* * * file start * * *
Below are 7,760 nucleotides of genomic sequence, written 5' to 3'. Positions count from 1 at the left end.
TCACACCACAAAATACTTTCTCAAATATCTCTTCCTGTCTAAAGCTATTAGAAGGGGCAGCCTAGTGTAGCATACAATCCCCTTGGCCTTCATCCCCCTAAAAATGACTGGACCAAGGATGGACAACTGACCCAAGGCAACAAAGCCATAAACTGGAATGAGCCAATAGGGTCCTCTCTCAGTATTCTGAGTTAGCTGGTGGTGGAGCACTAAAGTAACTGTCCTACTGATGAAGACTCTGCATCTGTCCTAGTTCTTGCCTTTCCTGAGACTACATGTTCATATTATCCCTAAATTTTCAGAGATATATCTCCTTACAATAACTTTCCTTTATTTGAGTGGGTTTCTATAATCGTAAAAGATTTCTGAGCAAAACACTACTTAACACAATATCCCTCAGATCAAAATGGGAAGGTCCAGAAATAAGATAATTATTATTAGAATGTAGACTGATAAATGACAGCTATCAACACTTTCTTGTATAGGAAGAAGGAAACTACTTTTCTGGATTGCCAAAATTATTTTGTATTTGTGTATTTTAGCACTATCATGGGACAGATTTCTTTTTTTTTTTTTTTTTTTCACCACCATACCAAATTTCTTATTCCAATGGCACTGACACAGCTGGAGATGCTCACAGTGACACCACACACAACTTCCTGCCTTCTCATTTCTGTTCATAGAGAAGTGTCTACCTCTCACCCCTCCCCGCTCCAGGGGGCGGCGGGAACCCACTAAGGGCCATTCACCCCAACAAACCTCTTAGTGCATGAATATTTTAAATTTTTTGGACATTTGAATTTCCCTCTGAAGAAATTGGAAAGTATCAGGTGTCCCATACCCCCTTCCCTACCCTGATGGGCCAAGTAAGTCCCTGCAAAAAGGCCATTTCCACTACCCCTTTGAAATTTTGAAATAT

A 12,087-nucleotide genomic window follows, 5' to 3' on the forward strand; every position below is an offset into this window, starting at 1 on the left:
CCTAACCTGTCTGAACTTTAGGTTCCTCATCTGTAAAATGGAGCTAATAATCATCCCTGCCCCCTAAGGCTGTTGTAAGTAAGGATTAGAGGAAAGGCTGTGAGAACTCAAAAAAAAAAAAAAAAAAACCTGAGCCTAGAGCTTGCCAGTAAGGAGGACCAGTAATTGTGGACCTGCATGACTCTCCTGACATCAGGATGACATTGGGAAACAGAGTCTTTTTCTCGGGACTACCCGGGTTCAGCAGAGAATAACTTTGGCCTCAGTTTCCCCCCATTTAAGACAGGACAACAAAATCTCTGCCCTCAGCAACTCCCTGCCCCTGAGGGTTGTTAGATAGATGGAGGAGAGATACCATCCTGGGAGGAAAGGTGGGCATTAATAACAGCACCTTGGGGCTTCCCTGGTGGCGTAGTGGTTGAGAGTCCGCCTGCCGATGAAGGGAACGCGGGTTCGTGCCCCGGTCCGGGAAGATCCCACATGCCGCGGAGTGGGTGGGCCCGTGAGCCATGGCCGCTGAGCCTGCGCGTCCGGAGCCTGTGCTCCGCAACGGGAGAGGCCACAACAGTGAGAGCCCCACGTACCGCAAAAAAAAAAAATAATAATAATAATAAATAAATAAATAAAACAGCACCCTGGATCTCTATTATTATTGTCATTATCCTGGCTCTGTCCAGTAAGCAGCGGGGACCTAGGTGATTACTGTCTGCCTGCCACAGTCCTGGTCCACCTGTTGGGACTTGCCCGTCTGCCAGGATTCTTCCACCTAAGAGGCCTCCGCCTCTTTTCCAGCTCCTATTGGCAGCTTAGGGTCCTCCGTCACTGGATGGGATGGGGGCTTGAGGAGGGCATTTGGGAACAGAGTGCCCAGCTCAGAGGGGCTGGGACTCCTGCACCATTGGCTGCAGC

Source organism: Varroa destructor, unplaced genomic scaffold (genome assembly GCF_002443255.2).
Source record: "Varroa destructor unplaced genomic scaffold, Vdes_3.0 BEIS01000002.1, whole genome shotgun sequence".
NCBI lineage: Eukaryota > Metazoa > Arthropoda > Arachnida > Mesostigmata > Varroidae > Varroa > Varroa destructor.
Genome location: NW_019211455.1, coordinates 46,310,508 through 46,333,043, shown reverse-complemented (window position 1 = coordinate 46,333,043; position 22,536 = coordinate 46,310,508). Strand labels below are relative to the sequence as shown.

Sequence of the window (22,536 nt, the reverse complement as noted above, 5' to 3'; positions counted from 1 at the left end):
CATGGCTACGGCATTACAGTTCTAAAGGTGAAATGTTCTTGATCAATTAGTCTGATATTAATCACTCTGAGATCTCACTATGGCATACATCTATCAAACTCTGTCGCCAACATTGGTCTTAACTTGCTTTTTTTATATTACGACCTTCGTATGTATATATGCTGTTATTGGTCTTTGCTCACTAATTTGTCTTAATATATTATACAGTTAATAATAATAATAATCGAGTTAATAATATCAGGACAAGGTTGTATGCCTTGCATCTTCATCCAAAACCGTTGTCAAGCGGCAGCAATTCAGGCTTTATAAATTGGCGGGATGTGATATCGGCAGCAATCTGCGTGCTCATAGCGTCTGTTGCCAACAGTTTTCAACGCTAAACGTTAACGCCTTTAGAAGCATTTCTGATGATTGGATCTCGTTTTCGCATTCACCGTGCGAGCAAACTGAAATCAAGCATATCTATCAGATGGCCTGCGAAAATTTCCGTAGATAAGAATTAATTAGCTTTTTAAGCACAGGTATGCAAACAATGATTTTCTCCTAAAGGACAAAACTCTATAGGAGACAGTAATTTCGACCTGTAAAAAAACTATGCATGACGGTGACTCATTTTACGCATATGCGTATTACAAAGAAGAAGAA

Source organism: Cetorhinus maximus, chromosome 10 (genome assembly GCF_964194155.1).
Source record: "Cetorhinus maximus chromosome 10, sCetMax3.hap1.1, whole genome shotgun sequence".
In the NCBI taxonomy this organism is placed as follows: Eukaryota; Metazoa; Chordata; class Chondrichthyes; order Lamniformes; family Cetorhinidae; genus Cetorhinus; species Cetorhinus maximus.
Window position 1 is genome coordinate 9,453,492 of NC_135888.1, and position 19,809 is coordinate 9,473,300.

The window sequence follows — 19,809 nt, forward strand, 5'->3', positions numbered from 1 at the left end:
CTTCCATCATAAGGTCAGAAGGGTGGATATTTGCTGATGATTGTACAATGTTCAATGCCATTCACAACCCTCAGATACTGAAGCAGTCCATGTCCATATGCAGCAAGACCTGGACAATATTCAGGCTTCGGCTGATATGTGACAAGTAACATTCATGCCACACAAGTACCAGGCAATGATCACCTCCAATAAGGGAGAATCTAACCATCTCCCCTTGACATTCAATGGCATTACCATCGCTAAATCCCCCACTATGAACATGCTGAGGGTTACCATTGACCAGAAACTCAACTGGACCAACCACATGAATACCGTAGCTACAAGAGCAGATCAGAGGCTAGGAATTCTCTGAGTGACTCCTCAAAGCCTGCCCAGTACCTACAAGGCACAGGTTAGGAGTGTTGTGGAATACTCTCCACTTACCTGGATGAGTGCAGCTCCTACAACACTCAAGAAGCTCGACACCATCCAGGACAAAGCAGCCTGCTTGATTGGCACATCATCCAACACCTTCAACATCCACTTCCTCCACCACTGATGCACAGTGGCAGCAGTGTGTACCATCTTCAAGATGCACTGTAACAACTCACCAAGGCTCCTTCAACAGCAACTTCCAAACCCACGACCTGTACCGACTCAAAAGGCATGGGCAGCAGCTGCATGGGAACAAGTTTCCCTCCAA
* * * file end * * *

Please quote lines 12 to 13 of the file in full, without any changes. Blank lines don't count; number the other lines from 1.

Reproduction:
Source record: "Cetorhinus maximus chromosome 10, sCetMax3.hap1.1, whole genome shotgun sequence".
In the NCBI taxonomy this organism is placed as follows: Eukaryota; Metazoa; Chordata; class Chondrichthyes; order Lamniformes; family Cetorhinidae; genus Cetorhinus; species Cetorhinus maximus.